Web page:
The Two Bulls And The Frog.

A poem by Jean de La Fontaine

[1]

Two bulls engaged in shocking battle,
Both for a certain heifer's sake,
And lordship over certain cattle,
A frog began to groan and quake.
'But what is this to you?'
Inquired another of the croaking crew.
'Why, sister, don't you see,
The end of this will be,
That one of these big brutes will yield,
And then be exiled from the field?
No more permitted on the grass to feed,
He'll forage through our marsh, on rush and reed;
And while he eats or chews the cud,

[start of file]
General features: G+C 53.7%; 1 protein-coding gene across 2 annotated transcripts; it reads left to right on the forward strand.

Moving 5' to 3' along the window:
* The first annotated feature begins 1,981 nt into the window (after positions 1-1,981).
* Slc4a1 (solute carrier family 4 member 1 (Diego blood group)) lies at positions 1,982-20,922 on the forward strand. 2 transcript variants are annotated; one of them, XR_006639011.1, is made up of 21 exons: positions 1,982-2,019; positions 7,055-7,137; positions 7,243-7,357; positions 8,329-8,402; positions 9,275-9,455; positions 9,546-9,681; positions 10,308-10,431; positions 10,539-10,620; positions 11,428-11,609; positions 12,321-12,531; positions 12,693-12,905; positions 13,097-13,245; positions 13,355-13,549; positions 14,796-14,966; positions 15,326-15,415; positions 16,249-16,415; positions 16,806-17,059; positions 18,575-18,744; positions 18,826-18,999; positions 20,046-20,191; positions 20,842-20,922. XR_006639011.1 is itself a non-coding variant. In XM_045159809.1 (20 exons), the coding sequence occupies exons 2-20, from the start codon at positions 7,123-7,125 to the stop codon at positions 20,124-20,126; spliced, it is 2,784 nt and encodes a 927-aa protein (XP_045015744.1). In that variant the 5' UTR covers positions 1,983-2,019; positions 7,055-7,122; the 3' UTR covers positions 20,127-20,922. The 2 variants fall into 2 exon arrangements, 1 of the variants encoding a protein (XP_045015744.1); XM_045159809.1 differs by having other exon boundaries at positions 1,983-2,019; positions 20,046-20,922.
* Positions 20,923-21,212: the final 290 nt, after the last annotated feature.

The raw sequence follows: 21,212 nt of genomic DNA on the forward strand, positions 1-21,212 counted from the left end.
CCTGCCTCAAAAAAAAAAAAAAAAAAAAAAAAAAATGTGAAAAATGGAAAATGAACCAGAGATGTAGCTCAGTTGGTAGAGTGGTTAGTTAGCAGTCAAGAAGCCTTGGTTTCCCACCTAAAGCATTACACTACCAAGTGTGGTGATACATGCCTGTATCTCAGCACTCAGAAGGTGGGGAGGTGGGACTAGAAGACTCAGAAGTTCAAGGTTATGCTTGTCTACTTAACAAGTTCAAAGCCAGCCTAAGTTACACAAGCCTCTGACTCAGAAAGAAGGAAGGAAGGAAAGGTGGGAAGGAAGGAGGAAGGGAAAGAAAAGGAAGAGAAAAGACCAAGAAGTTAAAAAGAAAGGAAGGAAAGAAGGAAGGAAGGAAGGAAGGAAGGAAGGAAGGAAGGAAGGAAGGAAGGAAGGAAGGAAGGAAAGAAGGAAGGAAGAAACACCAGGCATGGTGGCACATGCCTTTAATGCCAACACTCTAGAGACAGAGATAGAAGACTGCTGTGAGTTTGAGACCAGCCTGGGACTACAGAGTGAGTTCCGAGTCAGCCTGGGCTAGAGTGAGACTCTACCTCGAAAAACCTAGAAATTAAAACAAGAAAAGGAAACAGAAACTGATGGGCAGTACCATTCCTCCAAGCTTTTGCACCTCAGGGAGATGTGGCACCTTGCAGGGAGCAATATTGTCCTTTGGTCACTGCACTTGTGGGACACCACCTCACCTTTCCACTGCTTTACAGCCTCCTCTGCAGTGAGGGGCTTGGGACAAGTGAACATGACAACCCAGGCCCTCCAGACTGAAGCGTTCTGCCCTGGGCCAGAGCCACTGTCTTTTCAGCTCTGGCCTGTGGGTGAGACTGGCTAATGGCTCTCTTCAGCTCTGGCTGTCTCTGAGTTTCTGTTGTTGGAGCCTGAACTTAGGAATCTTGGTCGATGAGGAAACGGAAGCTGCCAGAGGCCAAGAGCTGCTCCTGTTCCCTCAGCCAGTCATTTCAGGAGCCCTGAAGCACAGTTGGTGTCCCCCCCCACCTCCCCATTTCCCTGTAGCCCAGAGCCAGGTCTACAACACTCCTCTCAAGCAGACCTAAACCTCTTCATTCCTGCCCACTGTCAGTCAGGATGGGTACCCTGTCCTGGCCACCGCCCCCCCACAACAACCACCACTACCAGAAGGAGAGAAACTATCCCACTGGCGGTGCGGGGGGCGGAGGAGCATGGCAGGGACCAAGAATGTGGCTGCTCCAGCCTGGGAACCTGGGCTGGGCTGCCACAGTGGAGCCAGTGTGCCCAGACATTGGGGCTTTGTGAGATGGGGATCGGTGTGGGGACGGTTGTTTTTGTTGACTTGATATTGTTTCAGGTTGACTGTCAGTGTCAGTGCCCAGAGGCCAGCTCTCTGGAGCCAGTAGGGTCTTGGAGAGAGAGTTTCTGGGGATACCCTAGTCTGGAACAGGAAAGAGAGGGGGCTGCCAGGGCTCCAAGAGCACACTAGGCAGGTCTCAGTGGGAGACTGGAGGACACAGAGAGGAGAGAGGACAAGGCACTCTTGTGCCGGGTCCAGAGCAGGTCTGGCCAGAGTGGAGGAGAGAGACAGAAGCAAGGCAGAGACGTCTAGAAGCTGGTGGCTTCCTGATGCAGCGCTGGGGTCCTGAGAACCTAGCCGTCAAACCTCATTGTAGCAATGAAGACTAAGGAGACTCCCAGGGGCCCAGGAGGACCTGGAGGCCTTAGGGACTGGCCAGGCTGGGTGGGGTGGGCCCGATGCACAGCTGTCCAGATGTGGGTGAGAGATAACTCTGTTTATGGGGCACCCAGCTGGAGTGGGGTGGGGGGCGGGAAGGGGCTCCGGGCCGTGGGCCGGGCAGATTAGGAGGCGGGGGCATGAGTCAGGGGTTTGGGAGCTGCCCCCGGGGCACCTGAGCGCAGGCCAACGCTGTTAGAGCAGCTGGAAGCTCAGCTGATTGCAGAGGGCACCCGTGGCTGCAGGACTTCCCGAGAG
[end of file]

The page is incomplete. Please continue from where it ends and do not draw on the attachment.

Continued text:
Will trample on us in the mud.
Alas! to think how frogs must suffer
By means of this proud lady heifer!'
This fear was not without good sense.
One bull was beat, and much to their expense;
For, quick retreating to their reedy bower,
He trod on twenty of them in an hour.

Of little folks it oft has been the fate
To suffer for the follies of the great.

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